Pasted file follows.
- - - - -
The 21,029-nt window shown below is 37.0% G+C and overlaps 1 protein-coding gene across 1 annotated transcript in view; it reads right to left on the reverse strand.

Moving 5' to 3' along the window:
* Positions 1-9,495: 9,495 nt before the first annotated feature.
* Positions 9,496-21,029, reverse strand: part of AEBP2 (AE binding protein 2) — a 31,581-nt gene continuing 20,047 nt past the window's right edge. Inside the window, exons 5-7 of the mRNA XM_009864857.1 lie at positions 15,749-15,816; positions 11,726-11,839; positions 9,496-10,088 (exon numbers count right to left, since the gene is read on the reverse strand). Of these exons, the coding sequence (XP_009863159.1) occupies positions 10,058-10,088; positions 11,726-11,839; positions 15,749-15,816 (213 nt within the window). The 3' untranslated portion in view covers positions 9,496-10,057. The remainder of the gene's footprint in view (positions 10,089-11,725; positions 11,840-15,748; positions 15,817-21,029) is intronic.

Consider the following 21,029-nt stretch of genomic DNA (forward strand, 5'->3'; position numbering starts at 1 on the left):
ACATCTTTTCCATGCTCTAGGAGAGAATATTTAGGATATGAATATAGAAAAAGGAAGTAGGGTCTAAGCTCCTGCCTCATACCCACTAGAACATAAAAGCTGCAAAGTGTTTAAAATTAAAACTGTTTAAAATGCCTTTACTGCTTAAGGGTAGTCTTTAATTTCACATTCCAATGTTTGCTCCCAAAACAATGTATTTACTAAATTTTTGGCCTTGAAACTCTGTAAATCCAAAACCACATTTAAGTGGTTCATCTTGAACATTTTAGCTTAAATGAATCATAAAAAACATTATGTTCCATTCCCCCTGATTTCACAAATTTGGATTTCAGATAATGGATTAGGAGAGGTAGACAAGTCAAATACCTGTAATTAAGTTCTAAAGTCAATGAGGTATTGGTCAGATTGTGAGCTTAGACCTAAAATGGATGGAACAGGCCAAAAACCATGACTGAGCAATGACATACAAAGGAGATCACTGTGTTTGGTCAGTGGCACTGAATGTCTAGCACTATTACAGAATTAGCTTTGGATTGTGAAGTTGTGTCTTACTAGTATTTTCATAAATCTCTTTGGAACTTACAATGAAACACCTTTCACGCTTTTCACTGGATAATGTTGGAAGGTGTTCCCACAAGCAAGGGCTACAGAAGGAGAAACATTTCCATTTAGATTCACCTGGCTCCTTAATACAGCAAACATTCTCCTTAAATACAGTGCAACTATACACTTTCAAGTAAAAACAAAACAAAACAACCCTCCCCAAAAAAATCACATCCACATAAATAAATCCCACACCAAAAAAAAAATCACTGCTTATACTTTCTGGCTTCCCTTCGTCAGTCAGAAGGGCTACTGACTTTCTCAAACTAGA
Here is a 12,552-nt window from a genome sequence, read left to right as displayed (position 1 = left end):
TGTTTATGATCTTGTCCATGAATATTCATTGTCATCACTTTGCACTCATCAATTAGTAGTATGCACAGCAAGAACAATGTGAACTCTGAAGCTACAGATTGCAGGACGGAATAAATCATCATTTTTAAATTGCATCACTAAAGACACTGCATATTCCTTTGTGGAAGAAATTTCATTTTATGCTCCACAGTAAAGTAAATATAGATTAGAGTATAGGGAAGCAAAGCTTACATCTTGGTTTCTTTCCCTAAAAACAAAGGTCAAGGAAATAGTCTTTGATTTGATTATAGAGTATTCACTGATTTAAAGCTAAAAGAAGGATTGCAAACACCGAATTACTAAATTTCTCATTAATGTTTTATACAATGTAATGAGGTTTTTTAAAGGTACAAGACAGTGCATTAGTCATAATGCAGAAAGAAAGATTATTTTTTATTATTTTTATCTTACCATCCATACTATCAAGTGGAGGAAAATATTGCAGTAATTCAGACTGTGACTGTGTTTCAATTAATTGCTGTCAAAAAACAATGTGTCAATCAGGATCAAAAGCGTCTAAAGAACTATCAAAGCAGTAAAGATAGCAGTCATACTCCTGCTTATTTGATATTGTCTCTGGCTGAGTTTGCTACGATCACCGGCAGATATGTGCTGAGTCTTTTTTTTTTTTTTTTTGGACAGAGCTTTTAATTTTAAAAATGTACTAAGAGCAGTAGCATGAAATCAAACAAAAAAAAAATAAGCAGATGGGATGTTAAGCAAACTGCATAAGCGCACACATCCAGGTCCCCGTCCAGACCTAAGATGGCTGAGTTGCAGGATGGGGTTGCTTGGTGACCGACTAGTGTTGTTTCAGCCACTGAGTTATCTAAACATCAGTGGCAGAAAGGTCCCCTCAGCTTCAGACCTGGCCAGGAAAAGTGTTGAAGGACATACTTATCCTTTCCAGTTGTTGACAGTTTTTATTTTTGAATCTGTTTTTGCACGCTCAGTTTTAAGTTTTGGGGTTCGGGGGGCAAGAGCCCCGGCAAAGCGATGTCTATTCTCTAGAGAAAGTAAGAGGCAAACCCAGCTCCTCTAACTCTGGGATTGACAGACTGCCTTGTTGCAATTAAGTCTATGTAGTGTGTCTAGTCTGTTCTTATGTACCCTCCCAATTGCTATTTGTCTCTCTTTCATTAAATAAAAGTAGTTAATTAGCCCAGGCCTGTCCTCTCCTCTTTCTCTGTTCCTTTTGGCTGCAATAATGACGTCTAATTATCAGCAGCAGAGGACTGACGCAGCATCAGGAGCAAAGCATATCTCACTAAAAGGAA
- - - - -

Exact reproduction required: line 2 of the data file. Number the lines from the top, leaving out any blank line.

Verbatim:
Moving 5' to 3' along the window: